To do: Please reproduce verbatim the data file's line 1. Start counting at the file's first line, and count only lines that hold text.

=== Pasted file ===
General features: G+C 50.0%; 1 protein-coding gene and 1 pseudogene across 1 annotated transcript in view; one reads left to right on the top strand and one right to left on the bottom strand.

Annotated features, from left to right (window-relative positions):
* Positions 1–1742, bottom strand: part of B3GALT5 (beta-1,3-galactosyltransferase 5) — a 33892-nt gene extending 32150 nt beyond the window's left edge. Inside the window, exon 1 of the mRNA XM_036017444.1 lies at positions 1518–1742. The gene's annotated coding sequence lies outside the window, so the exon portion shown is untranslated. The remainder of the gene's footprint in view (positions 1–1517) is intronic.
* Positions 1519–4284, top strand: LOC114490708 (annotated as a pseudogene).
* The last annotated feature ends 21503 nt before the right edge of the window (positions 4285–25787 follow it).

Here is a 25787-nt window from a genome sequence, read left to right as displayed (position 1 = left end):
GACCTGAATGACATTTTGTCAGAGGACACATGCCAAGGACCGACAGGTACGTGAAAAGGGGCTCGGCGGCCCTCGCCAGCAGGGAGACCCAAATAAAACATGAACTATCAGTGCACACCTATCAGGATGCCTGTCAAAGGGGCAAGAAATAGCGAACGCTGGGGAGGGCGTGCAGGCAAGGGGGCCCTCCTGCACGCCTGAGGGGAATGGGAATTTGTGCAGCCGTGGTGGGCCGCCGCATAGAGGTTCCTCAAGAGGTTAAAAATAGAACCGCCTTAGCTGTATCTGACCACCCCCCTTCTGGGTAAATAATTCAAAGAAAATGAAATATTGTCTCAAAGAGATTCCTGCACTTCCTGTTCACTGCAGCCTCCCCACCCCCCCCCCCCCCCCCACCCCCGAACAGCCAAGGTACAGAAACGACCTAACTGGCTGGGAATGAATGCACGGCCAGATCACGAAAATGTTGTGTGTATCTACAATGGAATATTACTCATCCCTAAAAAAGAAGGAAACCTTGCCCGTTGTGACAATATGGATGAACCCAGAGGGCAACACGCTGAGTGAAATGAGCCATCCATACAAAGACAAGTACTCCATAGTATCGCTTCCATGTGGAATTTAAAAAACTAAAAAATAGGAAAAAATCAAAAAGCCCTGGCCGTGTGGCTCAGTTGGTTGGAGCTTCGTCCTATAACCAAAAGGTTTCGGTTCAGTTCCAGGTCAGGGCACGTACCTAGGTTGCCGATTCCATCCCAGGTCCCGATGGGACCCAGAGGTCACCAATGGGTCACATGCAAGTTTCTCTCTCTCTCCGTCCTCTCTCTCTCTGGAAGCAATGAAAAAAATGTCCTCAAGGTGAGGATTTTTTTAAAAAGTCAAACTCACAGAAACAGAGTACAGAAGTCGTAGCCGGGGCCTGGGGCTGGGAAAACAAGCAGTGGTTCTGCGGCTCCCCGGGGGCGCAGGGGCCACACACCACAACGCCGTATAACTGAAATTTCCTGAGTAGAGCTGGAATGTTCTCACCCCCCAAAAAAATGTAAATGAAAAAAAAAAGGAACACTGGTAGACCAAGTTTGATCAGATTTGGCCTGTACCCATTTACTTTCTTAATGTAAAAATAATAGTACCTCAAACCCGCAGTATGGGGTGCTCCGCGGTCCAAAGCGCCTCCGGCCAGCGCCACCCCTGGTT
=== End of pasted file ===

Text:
General features: G+C 50.0%; 1 protein-coding gene and 1 pseudogene across 1 annotated transcript in view; one reads left to right on the top strand and one right to left on the bottom strand.